Palliative care- are we doing enough research?

Palliative care are we doing enough research?

Palliative care is designed to relieve symptoms to improve the patient’s quality of life. Palliative therapies can be used at any stage for pain or sickness management as well as to control side effects of cancer treatment. In advanced cancer, it may help a patient to live more comfortably when there is no cure. According to the WHO, there are 19 million patients worldwide in need of palliative treatment.

Marie Vinches, MD, medical fellow from the European Organisation of Research and Treatment of Cancer (EORTC), presented her meta-research study evaluating how clinical research in palliative care is conducted within the setting of incurable cancer during ESMO 2019 congress in Barcelona on 28 September.

“Palliative care has evolved over time, and the oncology healthcare community has become increasingly aware of its importance,” she said. “Nevertheless, the literature in the field suggests that there is limited evidence-based care for patients with cancer in palliative and end-of-life settings.”

“We performed a meta-research (meaning research about research) to see what the landscape of research was in palliative care in a specific setting: patients with incurable cancer who are not receiving anti-cancer treatment.”

She explained that “the number of research studies conducted in palliative care is scarce: When searching for the term “Cancer” on clinicaltrials.gov, over 69,000 studies can be found. However, only 514 studies (0.8%) were identified in our meta-research as studies investigating palliative care for patients with incurable cancer.”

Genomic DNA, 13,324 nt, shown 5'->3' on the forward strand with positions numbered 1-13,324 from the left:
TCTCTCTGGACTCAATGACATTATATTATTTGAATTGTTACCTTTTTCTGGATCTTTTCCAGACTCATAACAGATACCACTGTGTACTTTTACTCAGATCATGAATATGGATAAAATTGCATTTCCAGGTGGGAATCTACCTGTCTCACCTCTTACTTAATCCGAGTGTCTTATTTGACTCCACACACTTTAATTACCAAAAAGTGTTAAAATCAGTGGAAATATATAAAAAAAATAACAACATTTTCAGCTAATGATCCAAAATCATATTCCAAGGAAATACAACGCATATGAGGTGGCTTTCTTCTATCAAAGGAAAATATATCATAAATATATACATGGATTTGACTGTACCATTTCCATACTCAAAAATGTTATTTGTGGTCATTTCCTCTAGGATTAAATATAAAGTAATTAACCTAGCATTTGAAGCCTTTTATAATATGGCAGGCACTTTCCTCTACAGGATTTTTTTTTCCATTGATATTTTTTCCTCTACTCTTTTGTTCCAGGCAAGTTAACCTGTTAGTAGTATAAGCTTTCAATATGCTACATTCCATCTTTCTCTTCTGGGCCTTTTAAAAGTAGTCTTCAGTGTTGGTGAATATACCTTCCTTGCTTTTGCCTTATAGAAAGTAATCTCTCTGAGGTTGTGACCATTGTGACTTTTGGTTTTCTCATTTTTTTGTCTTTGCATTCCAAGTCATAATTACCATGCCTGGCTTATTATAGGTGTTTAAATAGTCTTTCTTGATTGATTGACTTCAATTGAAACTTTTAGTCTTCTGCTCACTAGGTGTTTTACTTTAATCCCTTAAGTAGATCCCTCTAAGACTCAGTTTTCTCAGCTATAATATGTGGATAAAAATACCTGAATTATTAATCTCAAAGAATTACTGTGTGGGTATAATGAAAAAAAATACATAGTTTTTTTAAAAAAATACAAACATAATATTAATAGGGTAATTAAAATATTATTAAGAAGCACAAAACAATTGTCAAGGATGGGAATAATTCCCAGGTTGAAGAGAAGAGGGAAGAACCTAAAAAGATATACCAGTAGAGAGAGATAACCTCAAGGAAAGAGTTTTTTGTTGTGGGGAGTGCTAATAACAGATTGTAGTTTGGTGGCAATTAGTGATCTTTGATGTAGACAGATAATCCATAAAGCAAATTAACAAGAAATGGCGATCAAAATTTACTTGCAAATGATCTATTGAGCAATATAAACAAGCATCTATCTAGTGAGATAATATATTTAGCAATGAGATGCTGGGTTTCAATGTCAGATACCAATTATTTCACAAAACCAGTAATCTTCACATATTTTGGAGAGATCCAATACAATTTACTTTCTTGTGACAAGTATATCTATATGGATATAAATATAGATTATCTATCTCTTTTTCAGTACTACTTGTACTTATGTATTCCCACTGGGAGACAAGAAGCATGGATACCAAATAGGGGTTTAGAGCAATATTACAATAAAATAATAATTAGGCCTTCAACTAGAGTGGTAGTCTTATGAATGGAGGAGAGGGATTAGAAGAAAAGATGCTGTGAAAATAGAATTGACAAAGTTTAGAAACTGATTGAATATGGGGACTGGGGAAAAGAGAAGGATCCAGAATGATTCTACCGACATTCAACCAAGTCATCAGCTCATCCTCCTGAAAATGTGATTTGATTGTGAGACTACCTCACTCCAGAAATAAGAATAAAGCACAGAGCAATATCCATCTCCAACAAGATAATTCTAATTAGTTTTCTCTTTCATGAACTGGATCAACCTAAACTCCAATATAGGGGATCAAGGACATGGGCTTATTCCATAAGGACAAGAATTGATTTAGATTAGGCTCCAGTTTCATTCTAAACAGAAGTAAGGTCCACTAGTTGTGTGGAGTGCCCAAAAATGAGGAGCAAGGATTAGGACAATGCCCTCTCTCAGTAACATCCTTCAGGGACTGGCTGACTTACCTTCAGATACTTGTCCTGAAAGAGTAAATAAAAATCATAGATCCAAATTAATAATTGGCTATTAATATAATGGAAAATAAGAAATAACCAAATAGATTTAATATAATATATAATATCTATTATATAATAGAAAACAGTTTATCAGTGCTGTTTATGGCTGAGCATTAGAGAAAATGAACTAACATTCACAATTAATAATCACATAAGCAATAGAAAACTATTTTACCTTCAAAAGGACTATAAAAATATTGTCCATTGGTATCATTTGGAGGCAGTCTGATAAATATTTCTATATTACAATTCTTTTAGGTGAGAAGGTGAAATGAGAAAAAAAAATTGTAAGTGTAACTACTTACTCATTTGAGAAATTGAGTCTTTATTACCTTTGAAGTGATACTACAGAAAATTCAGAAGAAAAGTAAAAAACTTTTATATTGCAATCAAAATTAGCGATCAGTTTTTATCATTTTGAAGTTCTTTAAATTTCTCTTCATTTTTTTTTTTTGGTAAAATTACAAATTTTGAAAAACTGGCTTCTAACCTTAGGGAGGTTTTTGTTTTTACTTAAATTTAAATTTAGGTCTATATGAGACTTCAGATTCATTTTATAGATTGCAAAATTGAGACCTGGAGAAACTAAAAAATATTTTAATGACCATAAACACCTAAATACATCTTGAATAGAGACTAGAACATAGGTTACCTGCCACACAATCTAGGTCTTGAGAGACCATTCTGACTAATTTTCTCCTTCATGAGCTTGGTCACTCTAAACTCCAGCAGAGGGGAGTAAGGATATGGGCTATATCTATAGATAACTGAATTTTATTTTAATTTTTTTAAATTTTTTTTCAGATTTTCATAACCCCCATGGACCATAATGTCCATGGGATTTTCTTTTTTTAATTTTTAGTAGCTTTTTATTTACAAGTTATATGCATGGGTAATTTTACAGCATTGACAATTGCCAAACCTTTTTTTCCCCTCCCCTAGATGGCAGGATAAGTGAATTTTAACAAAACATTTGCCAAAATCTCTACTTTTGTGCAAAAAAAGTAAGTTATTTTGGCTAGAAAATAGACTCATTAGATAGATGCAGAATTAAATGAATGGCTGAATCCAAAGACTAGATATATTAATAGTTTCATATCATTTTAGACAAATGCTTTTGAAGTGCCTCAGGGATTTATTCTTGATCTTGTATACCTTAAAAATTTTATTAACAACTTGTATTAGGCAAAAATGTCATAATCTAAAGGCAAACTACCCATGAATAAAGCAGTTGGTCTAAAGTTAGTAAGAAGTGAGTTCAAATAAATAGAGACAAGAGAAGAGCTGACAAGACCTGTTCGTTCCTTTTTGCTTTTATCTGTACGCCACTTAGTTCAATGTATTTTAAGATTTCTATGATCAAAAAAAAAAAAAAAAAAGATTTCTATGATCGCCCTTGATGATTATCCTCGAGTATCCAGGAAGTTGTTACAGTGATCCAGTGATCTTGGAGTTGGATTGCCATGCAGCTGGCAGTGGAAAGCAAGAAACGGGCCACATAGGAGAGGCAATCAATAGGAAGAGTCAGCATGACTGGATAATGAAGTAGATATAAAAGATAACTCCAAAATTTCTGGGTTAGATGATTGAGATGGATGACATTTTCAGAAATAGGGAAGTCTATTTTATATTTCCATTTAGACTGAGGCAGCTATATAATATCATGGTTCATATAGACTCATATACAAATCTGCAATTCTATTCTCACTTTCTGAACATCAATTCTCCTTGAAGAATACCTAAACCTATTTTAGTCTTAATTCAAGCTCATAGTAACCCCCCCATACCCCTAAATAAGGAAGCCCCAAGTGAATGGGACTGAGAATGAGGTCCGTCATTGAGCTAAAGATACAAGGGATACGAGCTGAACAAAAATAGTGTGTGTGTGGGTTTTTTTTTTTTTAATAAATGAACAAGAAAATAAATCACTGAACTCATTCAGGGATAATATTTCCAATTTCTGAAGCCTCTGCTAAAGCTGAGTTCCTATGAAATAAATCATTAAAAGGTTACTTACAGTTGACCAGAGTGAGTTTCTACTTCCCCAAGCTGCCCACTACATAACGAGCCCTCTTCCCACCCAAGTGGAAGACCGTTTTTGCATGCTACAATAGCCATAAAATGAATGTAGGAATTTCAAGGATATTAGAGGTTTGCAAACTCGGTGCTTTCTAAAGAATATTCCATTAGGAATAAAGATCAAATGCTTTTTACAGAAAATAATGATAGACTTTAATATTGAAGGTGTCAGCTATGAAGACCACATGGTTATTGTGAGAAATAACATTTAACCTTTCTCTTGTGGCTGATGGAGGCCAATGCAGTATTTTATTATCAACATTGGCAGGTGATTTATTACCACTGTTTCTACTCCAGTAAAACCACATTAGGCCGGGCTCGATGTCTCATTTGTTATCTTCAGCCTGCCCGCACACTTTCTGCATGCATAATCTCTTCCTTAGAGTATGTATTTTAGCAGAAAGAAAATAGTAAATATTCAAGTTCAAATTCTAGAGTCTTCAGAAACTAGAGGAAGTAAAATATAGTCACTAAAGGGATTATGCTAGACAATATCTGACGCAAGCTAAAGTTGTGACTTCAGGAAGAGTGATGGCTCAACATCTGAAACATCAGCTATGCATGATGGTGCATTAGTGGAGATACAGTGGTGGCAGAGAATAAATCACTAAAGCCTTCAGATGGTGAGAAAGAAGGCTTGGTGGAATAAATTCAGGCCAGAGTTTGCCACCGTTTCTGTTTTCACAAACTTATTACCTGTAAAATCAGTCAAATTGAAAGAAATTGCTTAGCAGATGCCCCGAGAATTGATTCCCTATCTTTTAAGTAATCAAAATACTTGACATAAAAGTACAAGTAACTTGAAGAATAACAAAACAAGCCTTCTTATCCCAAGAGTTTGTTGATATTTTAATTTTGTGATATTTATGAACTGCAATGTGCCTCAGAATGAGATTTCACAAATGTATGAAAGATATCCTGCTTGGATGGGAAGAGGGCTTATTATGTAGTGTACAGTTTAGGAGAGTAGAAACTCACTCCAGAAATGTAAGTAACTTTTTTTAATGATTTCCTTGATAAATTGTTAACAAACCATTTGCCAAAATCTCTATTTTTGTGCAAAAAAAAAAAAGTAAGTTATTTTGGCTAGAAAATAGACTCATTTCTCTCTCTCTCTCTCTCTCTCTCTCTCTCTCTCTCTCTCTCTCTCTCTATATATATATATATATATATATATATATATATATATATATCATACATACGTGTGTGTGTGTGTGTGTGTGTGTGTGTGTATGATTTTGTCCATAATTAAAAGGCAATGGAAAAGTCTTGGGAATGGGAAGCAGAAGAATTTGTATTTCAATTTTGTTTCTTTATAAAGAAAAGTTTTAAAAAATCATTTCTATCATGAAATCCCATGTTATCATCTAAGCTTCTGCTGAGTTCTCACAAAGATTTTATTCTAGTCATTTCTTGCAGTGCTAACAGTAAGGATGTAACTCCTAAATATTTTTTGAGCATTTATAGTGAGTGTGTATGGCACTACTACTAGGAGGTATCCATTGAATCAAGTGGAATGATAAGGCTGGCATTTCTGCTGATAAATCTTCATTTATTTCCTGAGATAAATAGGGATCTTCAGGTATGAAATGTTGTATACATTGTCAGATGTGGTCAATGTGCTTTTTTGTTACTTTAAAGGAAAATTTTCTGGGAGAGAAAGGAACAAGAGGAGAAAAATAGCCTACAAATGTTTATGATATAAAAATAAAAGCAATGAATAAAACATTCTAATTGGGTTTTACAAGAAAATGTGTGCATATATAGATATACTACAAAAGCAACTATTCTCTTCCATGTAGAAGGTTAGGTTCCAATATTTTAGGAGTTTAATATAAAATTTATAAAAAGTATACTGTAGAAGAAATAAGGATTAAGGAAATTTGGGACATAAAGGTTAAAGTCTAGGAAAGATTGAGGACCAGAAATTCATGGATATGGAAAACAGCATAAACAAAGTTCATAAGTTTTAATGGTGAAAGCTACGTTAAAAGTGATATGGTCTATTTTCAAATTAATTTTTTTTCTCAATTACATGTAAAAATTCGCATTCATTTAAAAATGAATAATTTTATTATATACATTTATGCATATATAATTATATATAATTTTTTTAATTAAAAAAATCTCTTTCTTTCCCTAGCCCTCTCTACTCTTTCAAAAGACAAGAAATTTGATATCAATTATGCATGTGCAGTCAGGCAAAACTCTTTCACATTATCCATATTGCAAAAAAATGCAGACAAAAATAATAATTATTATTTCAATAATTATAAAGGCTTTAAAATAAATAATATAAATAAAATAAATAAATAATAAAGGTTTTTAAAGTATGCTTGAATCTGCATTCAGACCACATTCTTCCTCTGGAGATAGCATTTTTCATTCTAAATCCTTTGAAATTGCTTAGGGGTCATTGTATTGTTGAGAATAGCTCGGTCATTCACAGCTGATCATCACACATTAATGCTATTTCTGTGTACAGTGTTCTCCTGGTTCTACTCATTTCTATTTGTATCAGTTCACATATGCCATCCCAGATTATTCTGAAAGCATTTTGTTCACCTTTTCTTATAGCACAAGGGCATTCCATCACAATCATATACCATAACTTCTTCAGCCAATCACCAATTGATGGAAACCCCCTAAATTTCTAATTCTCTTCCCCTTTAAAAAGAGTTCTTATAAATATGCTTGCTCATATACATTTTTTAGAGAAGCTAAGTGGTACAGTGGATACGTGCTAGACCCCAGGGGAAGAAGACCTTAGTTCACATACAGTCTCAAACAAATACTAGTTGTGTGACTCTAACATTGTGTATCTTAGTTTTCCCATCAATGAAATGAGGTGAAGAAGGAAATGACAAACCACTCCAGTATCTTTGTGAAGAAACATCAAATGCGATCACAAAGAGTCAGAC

Furthermore, she found that the results of those trials are not shared sufficiently: only results of 16% (of closed trials) are published in PubMed and 19% in clinicaltrials.gov. Interestingly, pain was investigated in the largest proportion of studies, leaving other issues under addressed.

“There is a lot of room for improvement: I believe that increasing the number and quality of research studies in palliative care and improving the dissemination of results would be important steps to improve the care of patients with incurable cancer, “ she said. “Unmet needs remain, and clinical research is still required to improve standards of care for patients with incurable cancer.”

Roger Wilson was diagnosed with a soft tissue sarcoma in 1999. Roger has had ten operations, chemotherapy and radiotherapy. These have included a lower leg amputation in 2007 and two thoracic metastectomy operations in mid-2013. Roger leads the patient advocacy organization Sarcoma UK.

“The convergence of oncology and palliative medicine is an important evolution in the clinical care of cancer patients and the need should be more widely recognised,” he said. “Palliation is not just about end-of-life care. The gap is evident from this study and, as a patient who appreciates symptom control.”

Marie Vinches’ call for investigators is not to forget these large numbers of patients for whom anti-cancer therapies are not optimal. She emphasised that “the quality of palliative care needs to improve with the development of evidence-generating clinical trials for patients with incurable cancer and no active treatment options.”

“I would urge greater attention to the palliative needs of all cancer patients,” says Roger.

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